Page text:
The role of the councillor, AM and MP
It was interesting to hear David Davies MP at the scrutiny conference on Monday speak of the problems members of parliament serving on select committees have in developing the required expertise for effectively scrutinising the executive as a member of a select committee when they also have constituency responsibilities that require them to spend time away from Westminster. He gave the example of spending time at Westminster examining the war in Afghanistan – something that clearly requires time and the development of expertise – before returning to a constituency to help a constituent having problems with a burger van.
He proposed two interesting suggestions for change; (1) Members of parliament focusing more on the main national issues and leaving some constituency work to AMs and local councillors, and (2) What he called the Territorial Army solution of having unpaid volunteers spend a couple of days a month in London to serve as citizens juries scrutinising the executive.
I want to focus on the former suggestion. The interesting implication of this is that more powers should be devolved away from Westminster and to the local level, so that MPs can focus on becoming experts in the areas that need to remain national (such as foreign policy), and AMs and local councillors can do the more mundane constituency work. However this would need to be accompanied by two things; (1) greater understanding of which powers lie where amongst the public, so people and organisations know where to send their queries or concerns, and (2) a greater respect for the role of AMs (or equivalent elsewhere) and local councillors. Presently, one reason why many people prefer to contact their MP because a member of parliament has greater status than that of a local councillor. For example, a letter from an MP to a housing department in a local authority will probably carry more weight than that of a local councillor.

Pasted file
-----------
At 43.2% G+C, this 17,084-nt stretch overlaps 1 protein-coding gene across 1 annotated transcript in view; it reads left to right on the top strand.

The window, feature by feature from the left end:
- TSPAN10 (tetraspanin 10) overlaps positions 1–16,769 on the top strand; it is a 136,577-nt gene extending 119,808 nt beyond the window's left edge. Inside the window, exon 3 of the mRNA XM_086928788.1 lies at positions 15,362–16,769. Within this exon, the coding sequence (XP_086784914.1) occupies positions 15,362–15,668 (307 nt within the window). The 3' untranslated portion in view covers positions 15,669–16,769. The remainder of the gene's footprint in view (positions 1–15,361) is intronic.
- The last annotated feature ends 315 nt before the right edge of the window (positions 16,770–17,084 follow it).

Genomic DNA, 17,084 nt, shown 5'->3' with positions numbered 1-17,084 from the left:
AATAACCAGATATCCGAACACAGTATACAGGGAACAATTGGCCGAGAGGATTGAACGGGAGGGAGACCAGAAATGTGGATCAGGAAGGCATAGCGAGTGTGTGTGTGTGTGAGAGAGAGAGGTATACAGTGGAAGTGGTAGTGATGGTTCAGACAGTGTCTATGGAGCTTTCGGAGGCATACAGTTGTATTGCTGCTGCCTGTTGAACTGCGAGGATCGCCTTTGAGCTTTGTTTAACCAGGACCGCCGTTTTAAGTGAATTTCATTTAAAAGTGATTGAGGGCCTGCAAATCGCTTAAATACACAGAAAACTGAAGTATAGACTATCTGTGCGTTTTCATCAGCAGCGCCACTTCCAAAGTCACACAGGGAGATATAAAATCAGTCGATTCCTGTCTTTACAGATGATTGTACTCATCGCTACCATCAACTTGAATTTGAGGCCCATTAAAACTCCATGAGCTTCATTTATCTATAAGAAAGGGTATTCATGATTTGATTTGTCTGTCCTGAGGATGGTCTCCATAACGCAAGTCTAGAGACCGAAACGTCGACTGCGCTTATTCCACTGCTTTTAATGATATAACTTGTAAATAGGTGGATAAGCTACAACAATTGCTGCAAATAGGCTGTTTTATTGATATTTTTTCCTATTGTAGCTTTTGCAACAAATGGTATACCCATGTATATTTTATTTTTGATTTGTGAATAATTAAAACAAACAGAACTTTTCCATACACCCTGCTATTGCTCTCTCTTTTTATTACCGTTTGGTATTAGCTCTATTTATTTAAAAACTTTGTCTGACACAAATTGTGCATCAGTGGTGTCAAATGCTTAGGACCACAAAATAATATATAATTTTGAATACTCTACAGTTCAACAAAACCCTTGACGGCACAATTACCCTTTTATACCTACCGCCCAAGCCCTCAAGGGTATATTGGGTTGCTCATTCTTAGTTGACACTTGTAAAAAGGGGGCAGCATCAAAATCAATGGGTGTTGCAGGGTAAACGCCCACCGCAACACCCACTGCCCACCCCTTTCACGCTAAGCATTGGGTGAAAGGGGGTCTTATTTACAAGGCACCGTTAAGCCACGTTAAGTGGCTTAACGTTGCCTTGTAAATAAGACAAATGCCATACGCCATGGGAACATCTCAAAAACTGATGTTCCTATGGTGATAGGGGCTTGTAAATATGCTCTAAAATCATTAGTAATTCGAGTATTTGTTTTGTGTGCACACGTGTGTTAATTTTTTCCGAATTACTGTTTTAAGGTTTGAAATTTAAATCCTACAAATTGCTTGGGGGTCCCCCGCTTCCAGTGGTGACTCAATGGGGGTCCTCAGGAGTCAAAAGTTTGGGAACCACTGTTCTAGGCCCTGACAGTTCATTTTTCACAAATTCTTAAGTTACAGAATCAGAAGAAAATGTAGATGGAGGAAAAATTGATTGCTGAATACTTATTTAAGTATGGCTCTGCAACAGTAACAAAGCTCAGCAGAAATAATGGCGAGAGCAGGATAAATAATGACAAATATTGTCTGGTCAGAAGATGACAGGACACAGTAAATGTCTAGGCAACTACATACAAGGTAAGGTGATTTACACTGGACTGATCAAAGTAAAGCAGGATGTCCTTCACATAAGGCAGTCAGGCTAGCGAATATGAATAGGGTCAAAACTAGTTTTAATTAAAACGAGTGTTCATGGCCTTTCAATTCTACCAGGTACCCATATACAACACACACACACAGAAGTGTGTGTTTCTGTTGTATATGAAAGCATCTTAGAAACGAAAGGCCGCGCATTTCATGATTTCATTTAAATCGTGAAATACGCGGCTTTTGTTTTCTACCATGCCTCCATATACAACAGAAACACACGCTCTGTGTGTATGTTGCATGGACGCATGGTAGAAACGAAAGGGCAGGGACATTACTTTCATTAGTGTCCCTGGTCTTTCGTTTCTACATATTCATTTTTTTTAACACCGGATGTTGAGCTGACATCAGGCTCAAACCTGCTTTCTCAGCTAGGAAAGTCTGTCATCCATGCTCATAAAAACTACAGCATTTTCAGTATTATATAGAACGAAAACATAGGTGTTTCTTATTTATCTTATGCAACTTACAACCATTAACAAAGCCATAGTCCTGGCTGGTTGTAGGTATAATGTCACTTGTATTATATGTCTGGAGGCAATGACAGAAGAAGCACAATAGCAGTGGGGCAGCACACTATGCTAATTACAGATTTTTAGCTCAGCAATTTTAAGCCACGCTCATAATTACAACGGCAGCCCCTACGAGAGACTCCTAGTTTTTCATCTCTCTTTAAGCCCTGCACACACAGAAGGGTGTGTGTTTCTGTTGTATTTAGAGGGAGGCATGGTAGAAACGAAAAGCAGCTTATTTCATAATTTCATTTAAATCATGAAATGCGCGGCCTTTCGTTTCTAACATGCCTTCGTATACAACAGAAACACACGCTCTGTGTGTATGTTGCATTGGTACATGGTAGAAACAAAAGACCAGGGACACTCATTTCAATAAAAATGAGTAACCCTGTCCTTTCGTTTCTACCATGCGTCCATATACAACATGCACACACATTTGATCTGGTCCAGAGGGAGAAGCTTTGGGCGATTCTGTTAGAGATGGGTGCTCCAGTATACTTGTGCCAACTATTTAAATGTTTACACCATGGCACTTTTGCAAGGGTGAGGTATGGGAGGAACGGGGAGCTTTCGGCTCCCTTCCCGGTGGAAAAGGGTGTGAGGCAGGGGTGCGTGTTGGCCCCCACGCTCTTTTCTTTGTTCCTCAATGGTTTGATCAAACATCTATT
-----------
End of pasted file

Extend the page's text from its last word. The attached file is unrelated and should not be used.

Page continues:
So one of the questions for people who wish to see Members of parliament develop greater expertise on national matters, and other representatives take up more constituency work, is how do you raise the status and profile of AMs and local councillors, so that constituents feel confident that seeing a local councillor or AM will produce positive results.
Aside from obvious general statements about the need for better and local media coverage of local and devolved government, and better finance and for local government so it can do a better job, there are some specific ideas that could form the basis of a revival of local government. These are; (1) create an incentive for people to vote in local elections and make it easier to do so in order to raise turnout and civic participation, (2) Better re-numeration for councillors alongside greater responsibilities, (3) involve councillors in the recruitment of officers and offer them more responsibility in the development of policy (4) participatory budgeting. These proposals are by no means exhaustive and are intended to serve as points for discussion. Above all there needs to be a greater debate on the nature of our democracy and what we expect and want our elected representatives to do.
There is also one other thing that was missing from the honourable member for Monmouthshire’s speech. Some of us were dying to know the location of this problem burger van and whether the food was any good.
James Radcliffe is Policy and Research officer at the Bevan Foundation
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